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Bloggings: BIA Makes Procedural Exception to the One Year, Thus Expanding the Meaning on Child Status Protection Act, By: Danielle Beach

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In a recent case by BIA, Matter of O. Vazquez, 25 I &N Dec. 817 (BIA 2012) the Board explained
the "sought to acquire" provision of section 203(h)(1)(A) of INA, 8U.S.C. § 1153(h)(1)(A)
(2006), which is a part of Child Status Protection Act (CSPA), Pub. L. No. 107-208 (Aug.6,
2002).  The provision allows an "aged out" applicant to maintain the status of a "child" for
the purpose of adjustment of status.   However, the "child" status will be preserved only when
the alien has sought to acquire the status of an alien lawfully admitted for permanent
residence within one year of. . . availability" of an immigrant visa number.   An alien can
also show that there were other extraordinary, beyond the alien's control, circumstances that
prevented timely filing whereas previously the one year was a bar to eligibility.


The respondent is a 28-year-old native and citizen of Mexico. On September 9, 1996, his father
filed I-130 on behalf of respondent's mother and the I-30 got approved.  The immigrant visa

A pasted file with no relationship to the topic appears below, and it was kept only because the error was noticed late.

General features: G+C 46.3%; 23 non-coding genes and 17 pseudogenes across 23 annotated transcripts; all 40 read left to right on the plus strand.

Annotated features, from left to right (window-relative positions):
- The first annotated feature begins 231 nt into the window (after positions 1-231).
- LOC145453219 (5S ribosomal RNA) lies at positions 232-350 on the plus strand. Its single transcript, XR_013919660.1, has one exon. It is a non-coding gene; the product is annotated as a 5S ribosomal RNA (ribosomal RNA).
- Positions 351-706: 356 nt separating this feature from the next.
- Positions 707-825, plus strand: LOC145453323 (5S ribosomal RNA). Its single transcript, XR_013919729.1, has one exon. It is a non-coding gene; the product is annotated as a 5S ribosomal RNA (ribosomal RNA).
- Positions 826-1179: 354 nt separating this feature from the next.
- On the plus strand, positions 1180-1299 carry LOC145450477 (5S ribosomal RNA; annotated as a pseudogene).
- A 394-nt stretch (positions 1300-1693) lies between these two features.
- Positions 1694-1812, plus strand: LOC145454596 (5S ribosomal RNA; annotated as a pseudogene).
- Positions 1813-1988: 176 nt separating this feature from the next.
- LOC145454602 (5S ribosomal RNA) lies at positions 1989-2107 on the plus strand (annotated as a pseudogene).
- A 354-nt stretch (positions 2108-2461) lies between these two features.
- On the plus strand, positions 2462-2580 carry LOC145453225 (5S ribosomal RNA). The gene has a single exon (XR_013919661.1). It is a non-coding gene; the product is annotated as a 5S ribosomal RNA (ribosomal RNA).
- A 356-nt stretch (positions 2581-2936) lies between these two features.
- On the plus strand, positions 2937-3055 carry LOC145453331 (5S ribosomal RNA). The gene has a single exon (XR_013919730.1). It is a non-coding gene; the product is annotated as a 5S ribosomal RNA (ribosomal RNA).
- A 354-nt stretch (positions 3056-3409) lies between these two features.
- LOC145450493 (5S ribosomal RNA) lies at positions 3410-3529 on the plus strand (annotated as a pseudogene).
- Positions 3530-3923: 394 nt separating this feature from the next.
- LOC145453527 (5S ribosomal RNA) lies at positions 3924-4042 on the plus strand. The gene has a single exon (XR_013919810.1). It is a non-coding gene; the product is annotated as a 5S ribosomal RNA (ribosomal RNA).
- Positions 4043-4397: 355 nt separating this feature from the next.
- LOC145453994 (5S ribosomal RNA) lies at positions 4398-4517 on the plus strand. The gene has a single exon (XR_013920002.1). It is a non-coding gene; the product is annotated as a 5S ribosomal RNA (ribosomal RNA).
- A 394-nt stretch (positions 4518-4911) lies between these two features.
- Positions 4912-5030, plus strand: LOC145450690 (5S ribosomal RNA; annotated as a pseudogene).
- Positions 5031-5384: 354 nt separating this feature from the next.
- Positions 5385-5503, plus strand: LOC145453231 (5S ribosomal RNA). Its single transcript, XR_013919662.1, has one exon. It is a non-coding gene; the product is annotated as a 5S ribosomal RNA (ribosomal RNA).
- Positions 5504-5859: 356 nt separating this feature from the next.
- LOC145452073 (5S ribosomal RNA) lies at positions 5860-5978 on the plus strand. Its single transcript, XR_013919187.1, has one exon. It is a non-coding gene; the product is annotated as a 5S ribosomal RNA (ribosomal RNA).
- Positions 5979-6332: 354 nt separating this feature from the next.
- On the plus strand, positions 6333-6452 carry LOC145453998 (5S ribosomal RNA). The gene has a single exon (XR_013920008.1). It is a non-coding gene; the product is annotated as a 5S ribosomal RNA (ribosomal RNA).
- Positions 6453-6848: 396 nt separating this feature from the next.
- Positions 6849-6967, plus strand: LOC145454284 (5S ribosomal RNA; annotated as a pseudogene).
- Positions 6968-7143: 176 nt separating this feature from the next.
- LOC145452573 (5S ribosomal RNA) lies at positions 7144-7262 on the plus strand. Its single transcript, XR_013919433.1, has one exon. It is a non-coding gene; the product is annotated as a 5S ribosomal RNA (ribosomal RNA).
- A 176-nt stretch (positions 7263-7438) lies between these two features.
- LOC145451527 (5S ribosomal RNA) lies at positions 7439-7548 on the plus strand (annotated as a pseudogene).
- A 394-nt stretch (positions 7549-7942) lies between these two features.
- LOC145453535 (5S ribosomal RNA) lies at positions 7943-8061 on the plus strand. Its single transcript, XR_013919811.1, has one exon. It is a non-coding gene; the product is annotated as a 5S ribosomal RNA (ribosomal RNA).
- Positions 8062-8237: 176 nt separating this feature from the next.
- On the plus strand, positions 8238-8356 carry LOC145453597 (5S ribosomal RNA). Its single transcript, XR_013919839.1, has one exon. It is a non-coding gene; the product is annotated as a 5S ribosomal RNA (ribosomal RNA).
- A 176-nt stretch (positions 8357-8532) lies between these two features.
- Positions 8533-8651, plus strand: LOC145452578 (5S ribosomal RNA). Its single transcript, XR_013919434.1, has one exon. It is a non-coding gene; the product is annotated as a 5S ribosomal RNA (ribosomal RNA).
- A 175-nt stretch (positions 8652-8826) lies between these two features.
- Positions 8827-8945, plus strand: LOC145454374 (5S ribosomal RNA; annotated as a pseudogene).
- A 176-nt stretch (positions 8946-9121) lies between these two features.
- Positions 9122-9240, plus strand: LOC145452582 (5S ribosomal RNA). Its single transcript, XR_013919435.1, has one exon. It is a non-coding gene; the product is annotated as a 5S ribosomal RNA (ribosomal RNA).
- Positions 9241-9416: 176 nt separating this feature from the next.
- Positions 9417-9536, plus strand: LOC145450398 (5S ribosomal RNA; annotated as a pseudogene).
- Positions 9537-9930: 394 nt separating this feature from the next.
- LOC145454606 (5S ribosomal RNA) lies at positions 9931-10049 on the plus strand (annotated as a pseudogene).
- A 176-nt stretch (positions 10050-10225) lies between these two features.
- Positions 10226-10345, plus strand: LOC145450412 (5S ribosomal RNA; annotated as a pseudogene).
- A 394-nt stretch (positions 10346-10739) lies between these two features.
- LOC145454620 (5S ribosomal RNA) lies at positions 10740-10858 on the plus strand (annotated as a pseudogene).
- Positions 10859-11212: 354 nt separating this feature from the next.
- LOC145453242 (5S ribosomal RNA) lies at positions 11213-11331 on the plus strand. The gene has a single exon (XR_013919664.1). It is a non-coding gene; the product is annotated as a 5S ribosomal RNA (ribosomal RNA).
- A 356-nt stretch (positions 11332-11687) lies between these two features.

number became available on March 1, 2004. Over a year later when the respondent was over 21
years of age, he filed I-485 which was denied due to his undisclosed criminal conviction.  He
sought reopening in2007, but it was denied based on the fact that he "aged out."  The
respondent was put in removal proceedings.  His I-485 filed with Immigration Court was denied,
and he was ordered removed to Mexico which he appealed.


The question before the Board I whether the respondent observed the "sought to acquire"
provision.    First of all, the language at issue is not plain and unambiguous.   See Robinson
v. Shell Oil Co., 519 U.S. 337,340 (1997).  The respondent argues that the meaning of "sought
to acquire" is broader than just filing of an application.  The Board agrees. However, the
Board offers its own interpretation.  The section 203(h)(1)(A)  provides that an alien would
have 1year "age-out protection" from the date of visa availability to qualify.  Obviously,
proper filing of an application for adjustment meets the provision.  The provision may also be
satisfied by "substantial steps" that fall short of filing" within the one year period.


For example, one may present evidence that he or she submitted an application to the DHS, but
it was rejected for a procedural or technical reason (absence of a signature).  Another example
is when the attorney paid to assist with filing of the application failed to timely file it. 
Basically the applicant has to establish through persuasive evidence that an application
submitted was rejected for a procedural reason or there were other circumstances that caused
the failure to timely file due to circumstances beyond the alien's control.


Yet, the respondent in the given case barely sought legal advice and did not file his adjustment
application within the year while visa was available.  Therefore, he did not satisfy the "sought
to acquire" requirement and he was not eligible to adjust his status as a derivative beneficiary.

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